Rewards v. Positive Logical Consequences

2 thoughts on “Rewards v. Positive Logical Consequences”

  1. Thanks Rene. I love this post. I’ve been talking about this subject with a friend. Of course rewards get us the short term results we like, but I believe they can cause longer term consequences. Of course, if a kid loves reading but also loves his iPod, I do think external rewards could potentially help steer the kid towards the reading versus the iPod. Sometimes kids just need an extra push as we all are kind of lazy and technology is so addictive. Also, I know parenting experts always say not to “bribe” your kids to eat their vegetables by offering dessert. In principle, this makes sense and I agree. However, we did do this in our home despite better counsel. My kids (3 & 5 years old) now love their vegetables because they were exposed over and over and over. They get excited by roasted cauliflower and asparagus. So — I think we need to remember to use our brains whenever applying any advice (even as excellent as yours.) I do think your theory is spot on and I really appreciate this post. I will keep this in mind for many years to come.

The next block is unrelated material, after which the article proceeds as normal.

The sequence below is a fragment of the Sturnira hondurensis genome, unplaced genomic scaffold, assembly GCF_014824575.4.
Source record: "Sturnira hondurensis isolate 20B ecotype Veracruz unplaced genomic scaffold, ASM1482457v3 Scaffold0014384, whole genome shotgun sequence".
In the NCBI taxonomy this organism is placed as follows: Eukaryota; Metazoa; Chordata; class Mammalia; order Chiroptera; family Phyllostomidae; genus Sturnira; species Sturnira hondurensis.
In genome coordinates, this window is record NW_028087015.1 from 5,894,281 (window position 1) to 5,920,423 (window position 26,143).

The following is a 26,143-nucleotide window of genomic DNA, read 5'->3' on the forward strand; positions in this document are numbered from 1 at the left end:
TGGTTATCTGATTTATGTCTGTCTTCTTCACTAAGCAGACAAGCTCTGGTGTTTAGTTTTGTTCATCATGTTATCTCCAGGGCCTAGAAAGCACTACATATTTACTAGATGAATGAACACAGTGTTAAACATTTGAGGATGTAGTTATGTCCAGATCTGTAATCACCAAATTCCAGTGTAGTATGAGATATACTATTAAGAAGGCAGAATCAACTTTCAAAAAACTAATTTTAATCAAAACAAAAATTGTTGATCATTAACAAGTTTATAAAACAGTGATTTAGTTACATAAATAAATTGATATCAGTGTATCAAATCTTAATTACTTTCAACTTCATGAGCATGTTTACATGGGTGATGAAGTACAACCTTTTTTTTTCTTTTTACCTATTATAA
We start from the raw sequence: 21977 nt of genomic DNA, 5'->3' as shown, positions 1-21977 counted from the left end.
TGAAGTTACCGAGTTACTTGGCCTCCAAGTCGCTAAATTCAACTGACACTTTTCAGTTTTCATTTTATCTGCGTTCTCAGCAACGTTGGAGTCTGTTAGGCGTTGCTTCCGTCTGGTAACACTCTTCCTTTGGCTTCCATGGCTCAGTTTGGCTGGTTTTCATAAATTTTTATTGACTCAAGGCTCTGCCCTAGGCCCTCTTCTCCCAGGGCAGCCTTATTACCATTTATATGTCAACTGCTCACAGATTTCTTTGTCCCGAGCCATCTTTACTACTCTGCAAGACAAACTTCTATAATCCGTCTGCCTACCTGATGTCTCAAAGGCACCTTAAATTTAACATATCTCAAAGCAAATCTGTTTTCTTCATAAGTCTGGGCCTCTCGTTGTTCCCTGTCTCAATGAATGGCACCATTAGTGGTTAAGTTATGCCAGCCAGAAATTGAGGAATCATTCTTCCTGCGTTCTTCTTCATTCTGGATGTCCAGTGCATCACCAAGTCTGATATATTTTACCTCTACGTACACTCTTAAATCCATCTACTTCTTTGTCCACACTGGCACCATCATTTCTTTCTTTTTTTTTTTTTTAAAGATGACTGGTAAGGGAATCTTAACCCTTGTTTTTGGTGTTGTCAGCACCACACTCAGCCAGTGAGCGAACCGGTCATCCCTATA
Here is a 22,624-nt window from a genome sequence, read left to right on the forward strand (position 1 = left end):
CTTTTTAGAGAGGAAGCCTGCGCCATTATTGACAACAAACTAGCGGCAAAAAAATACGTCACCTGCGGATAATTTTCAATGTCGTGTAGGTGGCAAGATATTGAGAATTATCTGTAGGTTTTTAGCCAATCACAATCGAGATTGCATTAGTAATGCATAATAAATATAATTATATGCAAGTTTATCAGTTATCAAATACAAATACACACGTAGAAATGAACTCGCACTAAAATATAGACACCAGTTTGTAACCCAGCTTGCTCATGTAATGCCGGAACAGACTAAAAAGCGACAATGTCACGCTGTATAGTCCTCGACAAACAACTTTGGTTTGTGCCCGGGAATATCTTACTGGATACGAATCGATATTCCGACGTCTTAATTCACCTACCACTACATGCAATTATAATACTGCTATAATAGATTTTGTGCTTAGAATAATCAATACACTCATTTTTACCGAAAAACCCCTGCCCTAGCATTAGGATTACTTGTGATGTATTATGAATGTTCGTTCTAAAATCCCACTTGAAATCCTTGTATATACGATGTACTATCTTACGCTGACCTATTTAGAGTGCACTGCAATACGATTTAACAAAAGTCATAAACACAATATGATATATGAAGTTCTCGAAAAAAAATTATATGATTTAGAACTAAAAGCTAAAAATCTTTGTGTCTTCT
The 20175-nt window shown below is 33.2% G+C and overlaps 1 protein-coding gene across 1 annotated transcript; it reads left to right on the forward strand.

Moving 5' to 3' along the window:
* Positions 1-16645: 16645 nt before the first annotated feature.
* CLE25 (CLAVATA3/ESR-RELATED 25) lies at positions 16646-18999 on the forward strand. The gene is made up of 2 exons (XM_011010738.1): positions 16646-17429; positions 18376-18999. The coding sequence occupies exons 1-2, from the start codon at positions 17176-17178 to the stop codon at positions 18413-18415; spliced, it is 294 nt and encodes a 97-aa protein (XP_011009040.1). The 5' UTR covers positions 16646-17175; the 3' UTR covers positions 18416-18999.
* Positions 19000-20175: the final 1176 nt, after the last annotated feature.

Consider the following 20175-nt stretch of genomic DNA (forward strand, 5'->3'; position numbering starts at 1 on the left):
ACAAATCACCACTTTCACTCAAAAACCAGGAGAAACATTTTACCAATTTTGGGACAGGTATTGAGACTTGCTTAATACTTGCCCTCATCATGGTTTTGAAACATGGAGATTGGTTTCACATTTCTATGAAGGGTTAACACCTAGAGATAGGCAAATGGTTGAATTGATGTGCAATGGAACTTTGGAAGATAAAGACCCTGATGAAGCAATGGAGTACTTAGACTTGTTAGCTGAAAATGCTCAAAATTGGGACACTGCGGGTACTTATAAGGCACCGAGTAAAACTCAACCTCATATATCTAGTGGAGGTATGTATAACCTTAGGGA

1. I completely agree, the advice has to fit your family. Parents are their child’s first and best expert. No idea why but I remember telling Alicen she wasn’t old enough for certain foods and she would gooble them down. Nice to hear from you!

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